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Lindsey Eaton

What does Autism Awareness and Acceptance Month mean to you?

As an individual with autism, Autism Awareness and Acceptance Month means to me that I must educate those who work and connect with those with autism directly in some capacity about my experiences with autism. Each year in March, I get excited about Autism Awareness and Acceptance Month, as I can travel around the community to share my story through speaking opportunities throughout April.

What message would you like to share with parents, families and allies of autistic individuals?

I want to encourage all of those who interact with people with autism in some capacity to challenge stereotypes.

Those with autism are smart, gifted, and hard-working, and they can find and secure competitive integrated employment, live independently, and make and keep friends. Just because we may need a little help in terms of training or outside resources, it doesn’t mean a person with autism is less capable than those they know who are not on the autism spectrum.

How can our community better support individuals with autism?

This is a multi-part answer for me as I am passionate about it. First, our community should continue to support those with autism by creating inclusive workplaces filled with supportive co-workers, sensory-friendly areas, and overall reasonable accommodations. When a person with autism is accepted at work and provided with reasonable accommodations, I believe they have the potential to be successful and thrive ultimately leading to increased independence and mastery of tasks.

Second, we need to continue advocating for services for individuals with autism. Services are provided through various agencies and state groups. It takes a village to advocate for what people with autism need for services- whether it’d be through job coaching, habilitation, or individualized home-based services. Along those lines, providers and coaches allow those with autism to advocate for themselves in meetings.

Lastly, our community can support those with autism by creating meaningful housing opportunities. Individuals with autism want to live independently and move out of their parent’s house. When a young adult wants to live independently and finds out that limited housing opportunities exist it can be discouraging.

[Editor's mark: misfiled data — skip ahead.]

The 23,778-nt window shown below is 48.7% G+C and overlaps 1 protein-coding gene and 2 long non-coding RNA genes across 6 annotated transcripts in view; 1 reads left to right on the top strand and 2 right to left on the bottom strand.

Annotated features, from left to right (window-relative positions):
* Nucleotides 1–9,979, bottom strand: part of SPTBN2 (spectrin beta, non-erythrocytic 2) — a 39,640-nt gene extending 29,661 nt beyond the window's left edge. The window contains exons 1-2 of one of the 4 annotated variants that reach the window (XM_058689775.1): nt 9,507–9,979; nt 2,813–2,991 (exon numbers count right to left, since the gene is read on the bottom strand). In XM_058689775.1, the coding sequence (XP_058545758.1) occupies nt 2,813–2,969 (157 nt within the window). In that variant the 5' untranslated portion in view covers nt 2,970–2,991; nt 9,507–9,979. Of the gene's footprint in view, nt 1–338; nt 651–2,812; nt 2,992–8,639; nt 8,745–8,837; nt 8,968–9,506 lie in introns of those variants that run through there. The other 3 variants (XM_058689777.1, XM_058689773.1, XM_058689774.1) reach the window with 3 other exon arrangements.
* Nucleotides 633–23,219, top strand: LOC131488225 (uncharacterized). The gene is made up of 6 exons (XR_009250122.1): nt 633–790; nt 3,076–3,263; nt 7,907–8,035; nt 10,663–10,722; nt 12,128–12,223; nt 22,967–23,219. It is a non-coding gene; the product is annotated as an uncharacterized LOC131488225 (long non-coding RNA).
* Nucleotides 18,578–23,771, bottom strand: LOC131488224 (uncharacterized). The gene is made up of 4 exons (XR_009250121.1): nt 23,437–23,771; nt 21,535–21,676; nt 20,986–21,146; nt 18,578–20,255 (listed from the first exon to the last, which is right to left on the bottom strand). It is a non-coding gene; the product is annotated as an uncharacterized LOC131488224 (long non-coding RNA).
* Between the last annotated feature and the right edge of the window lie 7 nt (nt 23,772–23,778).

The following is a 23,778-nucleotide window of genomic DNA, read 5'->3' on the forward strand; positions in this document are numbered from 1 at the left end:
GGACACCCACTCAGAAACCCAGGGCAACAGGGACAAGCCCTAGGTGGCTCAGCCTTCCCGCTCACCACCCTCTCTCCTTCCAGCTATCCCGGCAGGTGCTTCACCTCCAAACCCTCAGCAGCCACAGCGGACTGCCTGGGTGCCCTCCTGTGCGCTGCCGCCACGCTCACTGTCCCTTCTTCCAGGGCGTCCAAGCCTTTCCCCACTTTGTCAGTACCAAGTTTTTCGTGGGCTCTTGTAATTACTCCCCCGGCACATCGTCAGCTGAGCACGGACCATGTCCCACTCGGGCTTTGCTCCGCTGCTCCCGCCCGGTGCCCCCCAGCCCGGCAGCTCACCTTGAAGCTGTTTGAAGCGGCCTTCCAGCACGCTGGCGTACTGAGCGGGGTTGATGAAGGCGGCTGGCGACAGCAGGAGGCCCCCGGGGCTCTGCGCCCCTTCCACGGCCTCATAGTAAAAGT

As a member of SARRC’s SAAB, what initiative or personal goal is most important to you?

As one of the newest members of SARRC’s SAAB, I am passionate about learning more about the different departments at SARRC, and how they all work together to assist families and individuals with autism. Moreover, I’m excited to grow into my role as a member of the SAAB; an exciting part about being a part of the board is the opportunity to have time allocated each week before our meetings to work on professional development and governance training, to allow me to be a stronger advocate.

What have you discovered about yourself through your journey with autism?

When I was first diagnosed with autism, I remember feeling annoyed and discouraged. I just wanted to belong and make friends. Now, as a 30-year-old woman with autism, I can confidently say that autism doesn’t define me; rather, it’s a positive diagnosis. I can live independently, cook my meals, budget my money, and manage the balance between ‘needs and wants.’ I even work two jobs and recently graduated from the LOPES Academy at Grand Canyon University.

I’ve also learned that autism can bring moments of sensory overload. Certain behaviors can trigger frustration or overwhelm me. These overloads create anxiety because I might struggle to find the words to express my needs or the situation might be too much to handle, like a wedding. The older I become, the more difficult it is for me to be in noisy environments without my noise-canceling headphones, because I find them overwhelming.

Another key takeaway is that I can advocate for those with autism by giving speeches and presentations or serving on boards like SARRC’s SAAB. My passion lies in using my voice by leading autism awareness seminars. These seminars provide a standard overview of autism, what strategies work best for me, and insight into my family.

The last thing I’ve learned on my journey with this ‘diagnosis of awesomeness,’ as I call it, is the importance of self-love. I practice positive affirmations and celebrate my small victories. For example, if I make my bed or put my phone down for a few hours, I’ll acknowledge those accomplishments by remembering them or writing them down in my journal.